By On the occasion of our 20th anniversary
By Gustavo Arellano
By R. Scott Moxley
By Alfonso Delgado
By Courtney Hamilton
By Joel Beers
By Peter Maguire
By Charles Lam
Chaotic press conferences. Latino bashing. Loretta Sanchez trashing. Republican gnashings. Outrageous mailers. Conspiracies. Thugs. Delusional claims. Orange County welcomed back Bob Dornan last Sunday in the form of 47th Congressional District Republican candidate Tan Nguyen.
Nguyen is the candidate behind an already infamous Spanish language letter sent to about 14,000 Latino voters in the 47th warning them that illegal immigrants aren't eligible to vote, and that anti-immigrant groups would have access to information about recently registered voters. Two problems: the letter claimed it came from the California Coalition for Immigration Reform, the xenophobic Huntington Beach organization. CCIR chair Barbara Coe told reporters her group had nothing to do with it. And it also ran afoul of federal election law prohibiting voter intimidation and requiring proper identification of any campaign literature.
The letter sparked a national uproar. Gov. Arnold Schwarzenegger called it "a despicable act of political intimidation and a hate crime." County GOP head Scott Baugh told the Los Angeles Times, "The letter was grotesque and obnoxious, and if it's a crime the offender should be prosecuted." He demanded Nguyen drop out of the race. In an earlier press release, Baugh wrote, "The Republican Party of Orange County will not tolerate any voter intimidation"—this from the party that, 18 years ago, approved the use of guards outside polling stations in Santa Ana to harass voters, the party whose congressional delegation takes the rostrum in the House to pronounce the very sentiments addressed in the letter addressed.
Nguyen scheduled an Oct. 20 press conference outside his Garden Grove campaign headquarters to explain his role but canceled it after state Department of Justice officials raided the place, wearing white latex gloves and loaded holsters while searching through files and desks. Two days later, Nguyen finally appeared, and he was angry—though no angrier than the 50 or so reporters who had waited more than half an hour outside.
Before emerging, Nguyen talked with volunteers, slapping some on the shoulder, shaking the hands of others. Nguyen then walked toward a raided office desk and shook his head. He finally stood before the mike stand, his wife standing next to him.
"Let me begin," he said in slightly accented English, "by answering all the political figures, including the Chairman of the Republican Party of Orange County, Scott Baugh, and their ridiculous call for my withdrawal: I am innocent, and there is no way in hell I am gonna withdraw. I'm not gonna quit this race, and I'm gonna win this race."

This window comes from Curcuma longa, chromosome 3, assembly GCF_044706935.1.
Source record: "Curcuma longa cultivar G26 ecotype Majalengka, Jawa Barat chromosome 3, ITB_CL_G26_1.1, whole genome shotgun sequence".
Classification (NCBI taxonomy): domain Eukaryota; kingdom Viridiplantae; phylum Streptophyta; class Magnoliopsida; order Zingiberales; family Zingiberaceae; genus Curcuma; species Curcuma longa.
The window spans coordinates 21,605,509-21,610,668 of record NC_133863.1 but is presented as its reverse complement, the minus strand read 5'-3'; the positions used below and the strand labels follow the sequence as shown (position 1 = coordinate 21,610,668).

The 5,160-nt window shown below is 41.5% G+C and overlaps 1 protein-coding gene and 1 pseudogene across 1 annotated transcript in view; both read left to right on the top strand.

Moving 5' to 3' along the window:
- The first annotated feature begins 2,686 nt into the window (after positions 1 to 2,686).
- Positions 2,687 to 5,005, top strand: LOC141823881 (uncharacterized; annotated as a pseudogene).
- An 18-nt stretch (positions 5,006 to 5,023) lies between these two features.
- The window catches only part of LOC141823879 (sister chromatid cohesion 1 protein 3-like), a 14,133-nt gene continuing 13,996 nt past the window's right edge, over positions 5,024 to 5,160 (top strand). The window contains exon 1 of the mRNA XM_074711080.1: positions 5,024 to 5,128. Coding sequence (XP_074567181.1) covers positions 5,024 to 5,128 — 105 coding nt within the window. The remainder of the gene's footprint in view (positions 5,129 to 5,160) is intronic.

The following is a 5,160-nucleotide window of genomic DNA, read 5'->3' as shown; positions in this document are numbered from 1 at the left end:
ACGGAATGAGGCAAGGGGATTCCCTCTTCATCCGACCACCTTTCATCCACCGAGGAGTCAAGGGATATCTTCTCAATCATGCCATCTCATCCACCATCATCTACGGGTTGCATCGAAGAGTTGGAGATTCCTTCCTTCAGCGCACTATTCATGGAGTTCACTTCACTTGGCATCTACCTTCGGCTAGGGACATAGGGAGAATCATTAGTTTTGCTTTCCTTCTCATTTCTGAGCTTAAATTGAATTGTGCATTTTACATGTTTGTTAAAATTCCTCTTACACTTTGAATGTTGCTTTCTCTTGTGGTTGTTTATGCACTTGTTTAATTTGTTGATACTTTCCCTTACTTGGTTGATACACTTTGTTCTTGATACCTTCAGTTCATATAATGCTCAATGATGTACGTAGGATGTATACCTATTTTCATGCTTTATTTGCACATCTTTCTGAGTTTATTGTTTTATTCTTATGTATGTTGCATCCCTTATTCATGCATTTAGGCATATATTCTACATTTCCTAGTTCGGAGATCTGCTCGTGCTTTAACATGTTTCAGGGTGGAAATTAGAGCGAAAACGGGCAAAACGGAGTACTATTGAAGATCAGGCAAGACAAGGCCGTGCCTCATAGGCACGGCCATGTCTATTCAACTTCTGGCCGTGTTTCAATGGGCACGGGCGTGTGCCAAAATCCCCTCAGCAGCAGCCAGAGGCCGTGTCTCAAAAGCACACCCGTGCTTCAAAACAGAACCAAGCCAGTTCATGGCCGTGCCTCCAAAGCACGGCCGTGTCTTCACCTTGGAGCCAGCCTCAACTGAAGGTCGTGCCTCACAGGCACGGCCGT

An audible laugh rose from the press corps. Nguyen was maybe the worst candidate yet in a long line of sacrificial lambs (Dornan, Gloria Matta Tuchman, Jeff Chavez, Alexandria Coronado) the Republican Party has lined up to face Sanchez in the past decade. Nguyen moved into the district two years ago, shortly after failing to earn the Democratic Party's nomination to face incumbent Dana Rohrabacher. He earned the ire of Latino voters during the spring by placing campaign signs stating, "Stop Illegal Immigration." In recent weeks, Nguyen also sent out fliers trying to paint Sanchez as terrorist-friendly, for her close relationship with the 47th's many Muslim voters. And his abrasive personality turned off Democrats and Republicans alike (see "Xenophobic From the Start").
Nguyen told reporters it would be a "disservice to myself and the people of this community if I were to quit," and claimed he and Sanchez were "neck and neck." The idea that the letter was illegal, Nguyen claimed, was a "big fat lie."
The crux of his argument rested on one word: emigrado. "I took a long walk last night along the beach, and I asked many Hispanics about the word," Nguyen shared. The word according to these Hispanics meant "resident alien," and not "immigrant," as the English language press had reported. Therefore, according to Nguyen, his letter told the truth.
But Nguyen wouldn't answer any other questions—not about the fake letterhead, not about his firing and rehiring of a campaign staffer he blamed for sending out the letter, nothing. Instead, he launched broadsides against Sanchez, claiming she refuses to condemn Hezbollah, didn't commend American troops and supported illegal immigrants.
"Who's fueling this hysteria? I don't speak Spanish but you know what? My opponent, Ms. Sanchez—she speaks Spanish. Why is she fueling the hysteria? Why is she holding protests to try and lynch me?"
"These past few days have been hell for myself," Nguyen added. He thanked nameless supporters who "left flowers at our doors," and invited them to an open house at his campaign headquarters this coming Saturday at noon. Nguyen ended the conference, at which point reporters started yelling questions.
"Let me say this," Nguyen concluded. "I put a lot on the plate today. I have gone far and beyond what my attorneys have recommended. However, I feel that I have been campaigning on the fact that I would tell it like it is. But today, I cannot answer those questions."
Nguyen's attorney took questions from reporters but refused to answer any of them. Nguyen retired to his supporters, who cheered him. Then, they blocked the entrance to Nguyen's campaign headquarters and glowered at the press corps.